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I obtained this small tree from a friend. It has spiky, shiny leaves, soft to the touch, and delicate stems. New leaves are lime green, gradually darkening as they grow larger. Older leaves are broad at the base and narrow as they get closer to the tip. The original trunk was cut, revealing a hollow center, almost like bamboo.

EDIT:

I've owned the plant for about 1 year, and in that time it hasn't produced fruit or shown any signs of flowering. Broken branches placed in water haven't grown roots. I live in Southern Canada, and I'm reasonably certain the plant is tropical or semi-tropical (not native).

Close up of leaves

Overview

  • Welcome to the site! These are great pictures and description of your pretty tree! Someone here may know exactly what it is from looking at it, but with identification questions, the more information, the better the answer, and one of the most important is knowing where you live. Would you please add that to your question? Also, has it ever had flowers, fruit or berries? Thanks! – Sue Aug 20 '15 at 3:44
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This is a tropical plant from India that is more commonly used as a houseplant in North America. The Ming aralia or Polyscias fruticosa is a slow growing plant that has a cylindrical shape. The finely divided foliage and the exposed trunk are points of interest.

  • Indoors it is likely to get two meters tall(~6 feet)
  • requires high light that is filtered. Not a hot southern exposure, unobstructed morning sun or a few feet back from a south facing window that has some blinds or translucent drapes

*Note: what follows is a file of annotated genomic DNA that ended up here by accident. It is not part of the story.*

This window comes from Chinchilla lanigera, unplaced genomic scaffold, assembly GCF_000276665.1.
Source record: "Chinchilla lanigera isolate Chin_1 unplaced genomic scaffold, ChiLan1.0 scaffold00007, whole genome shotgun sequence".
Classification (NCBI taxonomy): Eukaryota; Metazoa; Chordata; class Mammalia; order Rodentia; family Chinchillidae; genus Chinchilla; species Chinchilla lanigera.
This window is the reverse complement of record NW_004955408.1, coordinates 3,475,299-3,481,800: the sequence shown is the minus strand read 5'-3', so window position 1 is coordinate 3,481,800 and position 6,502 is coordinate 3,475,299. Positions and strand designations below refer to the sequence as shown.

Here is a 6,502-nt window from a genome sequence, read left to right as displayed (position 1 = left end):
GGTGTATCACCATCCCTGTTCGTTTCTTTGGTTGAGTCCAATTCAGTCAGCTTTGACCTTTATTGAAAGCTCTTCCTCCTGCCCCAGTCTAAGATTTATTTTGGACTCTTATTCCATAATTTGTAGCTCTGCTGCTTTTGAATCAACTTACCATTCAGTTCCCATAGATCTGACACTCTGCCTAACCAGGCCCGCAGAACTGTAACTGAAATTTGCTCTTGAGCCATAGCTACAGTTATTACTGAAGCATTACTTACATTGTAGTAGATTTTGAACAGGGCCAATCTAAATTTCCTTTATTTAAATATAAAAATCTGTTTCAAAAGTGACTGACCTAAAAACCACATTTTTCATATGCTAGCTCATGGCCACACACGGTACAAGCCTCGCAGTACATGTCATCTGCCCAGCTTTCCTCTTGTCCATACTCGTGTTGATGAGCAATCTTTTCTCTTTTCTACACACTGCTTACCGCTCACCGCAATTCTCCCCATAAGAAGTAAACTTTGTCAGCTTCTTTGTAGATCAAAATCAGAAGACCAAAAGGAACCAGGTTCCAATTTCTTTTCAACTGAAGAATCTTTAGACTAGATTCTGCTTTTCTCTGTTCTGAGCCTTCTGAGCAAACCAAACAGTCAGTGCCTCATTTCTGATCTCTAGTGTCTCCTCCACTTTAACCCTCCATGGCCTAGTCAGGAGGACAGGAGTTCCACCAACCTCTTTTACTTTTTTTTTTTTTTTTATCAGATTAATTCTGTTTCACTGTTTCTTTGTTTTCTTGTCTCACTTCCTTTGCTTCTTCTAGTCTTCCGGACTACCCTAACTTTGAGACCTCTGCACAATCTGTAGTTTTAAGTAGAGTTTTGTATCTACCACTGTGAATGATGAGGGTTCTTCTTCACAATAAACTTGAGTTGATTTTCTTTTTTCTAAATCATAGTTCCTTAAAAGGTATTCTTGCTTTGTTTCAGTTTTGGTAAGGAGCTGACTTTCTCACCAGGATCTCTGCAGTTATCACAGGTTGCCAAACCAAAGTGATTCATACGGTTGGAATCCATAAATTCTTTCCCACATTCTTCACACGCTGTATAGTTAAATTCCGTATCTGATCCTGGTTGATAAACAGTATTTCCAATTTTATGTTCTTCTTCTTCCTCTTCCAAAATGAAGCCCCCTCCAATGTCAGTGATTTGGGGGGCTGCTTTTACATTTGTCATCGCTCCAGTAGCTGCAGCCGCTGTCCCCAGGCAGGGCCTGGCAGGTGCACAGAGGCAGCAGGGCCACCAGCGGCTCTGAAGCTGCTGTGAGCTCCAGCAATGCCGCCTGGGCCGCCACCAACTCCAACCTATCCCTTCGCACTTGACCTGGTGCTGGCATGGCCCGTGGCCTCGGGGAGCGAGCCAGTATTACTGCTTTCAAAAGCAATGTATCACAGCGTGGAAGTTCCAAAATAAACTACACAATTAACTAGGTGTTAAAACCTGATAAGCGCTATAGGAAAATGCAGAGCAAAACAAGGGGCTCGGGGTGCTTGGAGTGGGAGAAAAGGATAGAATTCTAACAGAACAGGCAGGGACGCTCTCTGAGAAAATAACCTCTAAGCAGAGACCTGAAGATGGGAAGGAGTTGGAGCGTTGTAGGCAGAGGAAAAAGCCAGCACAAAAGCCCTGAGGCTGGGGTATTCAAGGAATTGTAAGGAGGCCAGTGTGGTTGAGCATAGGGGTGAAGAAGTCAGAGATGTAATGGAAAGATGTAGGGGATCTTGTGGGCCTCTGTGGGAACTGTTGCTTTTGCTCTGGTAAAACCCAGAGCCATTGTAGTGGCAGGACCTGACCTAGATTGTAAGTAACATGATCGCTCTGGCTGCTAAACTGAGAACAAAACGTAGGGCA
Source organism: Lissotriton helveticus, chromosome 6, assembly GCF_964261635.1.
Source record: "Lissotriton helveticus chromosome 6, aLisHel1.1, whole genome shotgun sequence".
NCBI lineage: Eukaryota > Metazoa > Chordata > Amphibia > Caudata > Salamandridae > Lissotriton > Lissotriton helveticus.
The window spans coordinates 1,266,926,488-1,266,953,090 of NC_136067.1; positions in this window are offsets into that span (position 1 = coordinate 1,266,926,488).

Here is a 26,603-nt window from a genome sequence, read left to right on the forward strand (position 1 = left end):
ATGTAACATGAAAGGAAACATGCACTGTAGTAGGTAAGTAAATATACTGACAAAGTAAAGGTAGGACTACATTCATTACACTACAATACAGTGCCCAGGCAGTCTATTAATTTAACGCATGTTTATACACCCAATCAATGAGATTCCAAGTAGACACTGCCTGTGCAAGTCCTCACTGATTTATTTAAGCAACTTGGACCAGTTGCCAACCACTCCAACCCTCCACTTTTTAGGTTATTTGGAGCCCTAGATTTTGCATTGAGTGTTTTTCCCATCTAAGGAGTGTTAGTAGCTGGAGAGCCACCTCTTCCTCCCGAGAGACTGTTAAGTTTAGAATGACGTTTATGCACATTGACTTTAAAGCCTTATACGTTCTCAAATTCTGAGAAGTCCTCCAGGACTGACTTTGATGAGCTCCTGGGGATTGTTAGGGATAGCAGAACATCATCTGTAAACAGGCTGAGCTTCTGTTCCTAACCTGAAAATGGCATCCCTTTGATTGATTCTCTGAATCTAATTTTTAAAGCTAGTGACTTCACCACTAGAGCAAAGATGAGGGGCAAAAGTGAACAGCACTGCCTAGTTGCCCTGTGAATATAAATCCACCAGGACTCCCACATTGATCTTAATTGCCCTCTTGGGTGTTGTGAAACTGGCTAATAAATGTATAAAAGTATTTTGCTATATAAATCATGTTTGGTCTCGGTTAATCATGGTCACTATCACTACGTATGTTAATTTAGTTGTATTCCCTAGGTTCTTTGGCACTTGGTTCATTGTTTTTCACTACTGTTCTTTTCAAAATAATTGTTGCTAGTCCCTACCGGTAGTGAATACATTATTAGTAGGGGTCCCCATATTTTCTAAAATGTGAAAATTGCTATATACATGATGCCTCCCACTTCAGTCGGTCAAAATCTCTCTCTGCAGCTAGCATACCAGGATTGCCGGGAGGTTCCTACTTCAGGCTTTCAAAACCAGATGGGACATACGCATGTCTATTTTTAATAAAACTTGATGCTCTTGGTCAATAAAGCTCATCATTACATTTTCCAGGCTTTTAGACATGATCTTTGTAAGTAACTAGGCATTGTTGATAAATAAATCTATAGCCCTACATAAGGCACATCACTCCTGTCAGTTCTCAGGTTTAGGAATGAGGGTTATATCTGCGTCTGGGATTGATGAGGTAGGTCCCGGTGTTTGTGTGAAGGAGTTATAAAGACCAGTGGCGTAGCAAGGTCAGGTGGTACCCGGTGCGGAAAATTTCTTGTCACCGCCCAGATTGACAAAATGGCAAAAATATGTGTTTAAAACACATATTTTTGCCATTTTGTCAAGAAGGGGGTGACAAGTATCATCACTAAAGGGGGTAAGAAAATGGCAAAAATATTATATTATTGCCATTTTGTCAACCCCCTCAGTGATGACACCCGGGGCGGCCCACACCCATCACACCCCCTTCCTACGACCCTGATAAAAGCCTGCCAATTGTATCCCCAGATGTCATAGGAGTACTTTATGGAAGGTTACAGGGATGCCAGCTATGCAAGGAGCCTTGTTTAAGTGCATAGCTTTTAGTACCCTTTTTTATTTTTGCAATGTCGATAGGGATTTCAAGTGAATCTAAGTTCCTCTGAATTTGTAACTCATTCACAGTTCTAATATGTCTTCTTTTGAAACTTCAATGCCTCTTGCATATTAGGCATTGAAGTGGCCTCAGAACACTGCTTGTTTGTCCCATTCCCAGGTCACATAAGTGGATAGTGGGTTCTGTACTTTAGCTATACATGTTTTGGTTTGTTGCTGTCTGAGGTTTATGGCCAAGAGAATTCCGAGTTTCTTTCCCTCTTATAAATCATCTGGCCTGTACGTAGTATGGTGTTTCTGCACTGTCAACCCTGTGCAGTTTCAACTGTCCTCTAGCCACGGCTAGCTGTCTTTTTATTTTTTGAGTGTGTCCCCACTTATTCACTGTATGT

• I never saw these plants flower indoors in fifteen years of interior landscaping
  • can be subject to mealy bug but usually trouble free, check for white cottony tufts in the axils of the leaves and apply soap and water as required
  • in hot dry conditions you might see spider mites
  • cuttings from newer growth that has a bit of woody trunk will root in damp perlite or water
  • benefits from tip pruning to keep the growth dense
  • Excellent answer by kevinsky...please make sure you did not bury the stem where the bark is below the soil! Got to keep this stem dry. No soil above the root line! This pot is a headache!! After watering make sure you dump excess water out of this saucer!! I'd get a grow light to assist this plant to continue and look so healthy!! Allow to dry out a bit before watering. Every now and then take this plant to the shower to be washed off and soaked. Allow to drain before replacing. Otherwise, buy distilled water as the tap water is full of salt and other chemicals!! – stormy Aug 22 '15 at 23:02

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